"The idea that somehow any decision reached anytime by majority rule is necessarily “democratic” is a perversion of the term. Modern democracies have evolved systems of checks and balances to protect the interests of minorities and to avoid making uninformed decisions with catastrophic consequences."Trump parallels
"Does the vote have to be repeated after a year to be sure? No. Does a majority in Parliament have to support Brexit? Apparently not. Did the UK’s population really know what they were voting on? Absolutely not."
"Most countries require a “supermajority” for nation-defining decisions, not a mere 51%. There is no universal figure like 60%, but the general principle is that, at a bare minimum, the majority ought to be demonstrably stable. A country should not be making fundamental, irreversible changes based on a razor-thin minority that might prevail only during a brief window of emotion."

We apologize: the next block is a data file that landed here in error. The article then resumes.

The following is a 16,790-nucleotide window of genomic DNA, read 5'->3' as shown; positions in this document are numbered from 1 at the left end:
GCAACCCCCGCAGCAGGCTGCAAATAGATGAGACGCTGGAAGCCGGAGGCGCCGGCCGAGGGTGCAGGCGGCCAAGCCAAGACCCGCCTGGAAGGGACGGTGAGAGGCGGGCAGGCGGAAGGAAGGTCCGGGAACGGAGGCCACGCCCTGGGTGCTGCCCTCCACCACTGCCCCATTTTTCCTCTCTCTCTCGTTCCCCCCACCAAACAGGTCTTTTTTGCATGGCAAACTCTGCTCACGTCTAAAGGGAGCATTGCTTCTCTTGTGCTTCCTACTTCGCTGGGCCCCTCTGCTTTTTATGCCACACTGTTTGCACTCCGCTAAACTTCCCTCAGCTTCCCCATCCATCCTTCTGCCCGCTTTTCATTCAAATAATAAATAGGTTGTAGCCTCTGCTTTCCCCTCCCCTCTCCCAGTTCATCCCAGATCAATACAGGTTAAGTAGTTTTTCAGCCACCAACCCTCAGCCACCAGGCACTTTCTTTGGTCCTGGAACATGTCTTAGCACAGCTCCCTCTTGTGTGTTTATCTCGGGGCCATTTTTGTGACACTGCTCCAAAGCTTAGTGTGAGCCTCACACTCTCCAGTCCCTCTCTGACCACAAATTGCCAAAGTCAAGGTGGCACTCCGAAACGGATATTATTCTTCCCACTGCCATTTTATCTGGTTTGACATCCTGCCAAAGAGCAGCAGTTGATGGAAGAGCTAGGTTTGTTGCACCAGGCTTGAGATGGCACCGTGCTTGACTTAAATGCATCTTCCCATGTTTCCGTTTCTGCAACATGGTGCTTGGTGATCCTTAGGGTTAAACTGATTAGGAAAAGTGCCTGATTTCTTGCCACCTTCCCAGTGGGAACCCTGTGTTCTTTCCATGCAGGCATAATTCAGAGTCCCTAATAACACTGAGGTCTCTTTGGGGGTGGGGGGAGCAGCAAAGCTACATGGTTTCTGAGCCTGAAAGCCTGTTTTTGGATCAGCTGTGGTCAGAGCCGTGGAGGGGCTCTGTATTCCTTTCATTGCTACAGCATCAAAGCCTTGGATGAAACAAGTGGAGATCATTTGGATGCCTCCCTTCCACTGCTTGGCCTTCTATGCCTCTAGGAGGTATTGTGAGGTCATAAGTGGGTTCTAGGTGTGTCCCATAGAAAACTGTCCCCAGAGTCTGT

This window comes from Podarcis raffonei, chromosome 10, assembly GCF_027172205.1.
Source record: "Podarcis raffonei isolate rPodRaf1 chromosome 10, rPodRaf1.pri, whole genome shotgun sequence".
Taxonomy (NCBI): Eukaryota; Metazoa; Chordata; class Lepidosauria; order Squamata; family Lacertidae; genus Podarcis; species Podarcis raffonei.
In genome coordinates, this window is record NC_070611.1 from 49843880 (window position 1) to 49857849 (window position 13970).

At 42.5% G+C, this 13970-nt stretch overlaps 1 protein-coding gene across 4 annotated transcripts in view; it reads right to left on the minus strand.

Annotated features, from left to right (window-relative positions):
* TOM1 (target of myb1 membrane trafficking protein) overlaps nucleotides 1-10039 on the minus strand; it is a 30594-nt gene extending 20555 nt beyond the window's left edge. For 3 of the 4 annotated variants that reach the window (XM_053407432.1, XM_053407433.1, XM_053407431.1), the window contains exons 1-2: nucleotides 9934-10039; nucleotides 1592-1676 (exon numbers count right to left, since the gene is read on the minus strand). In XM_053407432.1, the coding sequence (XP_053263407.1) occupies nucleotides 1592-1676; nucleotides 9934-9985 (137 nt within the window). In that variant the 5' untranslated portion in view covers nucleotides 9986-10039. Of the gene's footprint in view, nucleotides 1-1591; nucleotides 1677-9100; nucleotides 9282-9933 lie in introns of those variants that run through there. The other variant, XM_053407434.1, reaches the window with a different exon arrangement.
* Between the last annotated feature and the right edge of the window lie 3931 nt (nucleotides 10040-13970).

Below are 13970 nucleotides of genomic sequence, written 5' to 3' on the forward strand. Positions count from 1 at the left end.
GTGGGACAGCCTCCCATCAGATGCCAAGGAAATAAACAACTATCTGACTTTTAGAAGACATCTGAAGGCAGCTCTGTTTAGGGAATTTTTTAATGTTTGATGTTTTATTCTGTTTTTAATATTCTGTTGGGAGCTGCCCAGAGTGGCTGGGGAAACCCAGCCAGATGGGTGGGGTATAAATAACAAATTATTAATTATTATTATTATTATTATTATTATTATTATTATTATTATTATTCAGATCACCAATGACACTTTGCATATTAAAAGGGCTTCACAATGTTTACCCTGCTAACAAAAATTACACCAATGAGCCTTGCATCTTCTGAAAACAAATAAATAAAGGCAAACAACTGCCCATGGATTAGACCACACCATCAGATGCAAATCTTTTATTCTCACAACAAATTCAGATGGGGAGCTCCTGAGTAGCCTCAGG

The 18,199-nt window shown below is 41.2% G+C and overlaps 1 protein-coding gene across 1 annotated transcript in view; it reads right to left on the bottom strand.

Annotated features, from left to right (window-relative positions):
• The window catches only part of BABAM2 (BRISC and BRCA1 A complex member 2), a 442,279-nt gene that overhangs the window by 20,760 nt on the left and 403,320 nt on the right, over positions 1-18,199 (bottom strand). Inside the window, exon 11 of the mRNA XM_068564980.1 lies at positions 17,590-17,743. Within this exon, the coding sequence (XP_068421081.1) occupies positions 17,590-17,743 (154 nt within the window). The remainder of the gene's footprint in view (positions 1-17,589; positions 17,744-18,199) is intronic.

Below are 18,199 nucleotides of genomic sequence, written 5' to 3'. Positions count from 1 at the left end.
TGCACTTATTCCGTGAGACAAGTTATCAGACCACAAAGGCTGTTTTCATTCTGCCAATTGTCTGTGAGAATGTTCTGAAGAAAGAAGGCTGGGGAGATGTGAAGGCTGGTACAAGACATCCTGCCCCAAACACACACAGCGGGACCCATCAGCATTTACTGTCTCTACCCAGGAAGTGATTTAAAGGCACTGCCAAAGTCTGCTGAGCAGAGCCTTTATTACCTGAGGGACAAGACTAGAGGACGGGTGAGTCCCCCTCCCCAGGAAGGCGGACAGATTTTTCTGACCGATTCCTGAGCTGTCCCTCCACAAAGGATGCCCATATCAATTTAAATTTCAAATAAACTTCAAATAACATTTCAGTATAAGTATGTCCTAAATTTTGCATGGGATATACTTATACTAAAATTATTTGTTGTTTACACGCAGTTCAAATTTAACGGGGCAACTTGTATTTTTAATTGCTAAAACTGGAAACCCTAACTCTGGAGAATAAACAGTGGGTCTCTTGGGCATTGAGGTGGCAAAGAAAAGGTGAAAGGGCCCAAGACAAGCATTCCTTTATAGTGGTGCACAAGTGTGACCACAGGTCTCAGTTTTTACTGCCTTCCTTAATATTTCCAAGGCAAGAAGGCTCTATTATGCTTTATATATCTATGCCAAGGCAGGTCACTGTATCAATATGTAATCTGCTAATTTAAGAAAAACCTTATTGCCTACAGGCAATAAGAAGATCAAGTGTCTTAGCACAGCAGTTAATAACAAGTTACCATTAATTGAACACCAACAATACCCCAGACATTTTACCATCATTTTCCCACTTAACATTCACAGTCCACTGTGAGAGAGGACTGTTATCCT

I know that the Brexit-Trump parallels I keep drawing in this blog must be getting tiresome. But bear with my for one more.
I've watched the US primary elections unfold this year with dismay. It seems insane to me that we've ended up in a situation where the entirety of the Republican party leadership loathes Donald Trump and yet he is going to be the nominee. There are obvious parallels to what's going on right now in the UK's Labour Party.
It's especially insane to me because the entire practice goes so fundamentally against what the founding fathers intended for American democracy. The two American political parties only started holding public votes to choose their presidential nominees 30 years ago. Before that the nominees were actually chosen at the party conventions by party members, as they are in almost all other democratic systems in the world (including in the UK).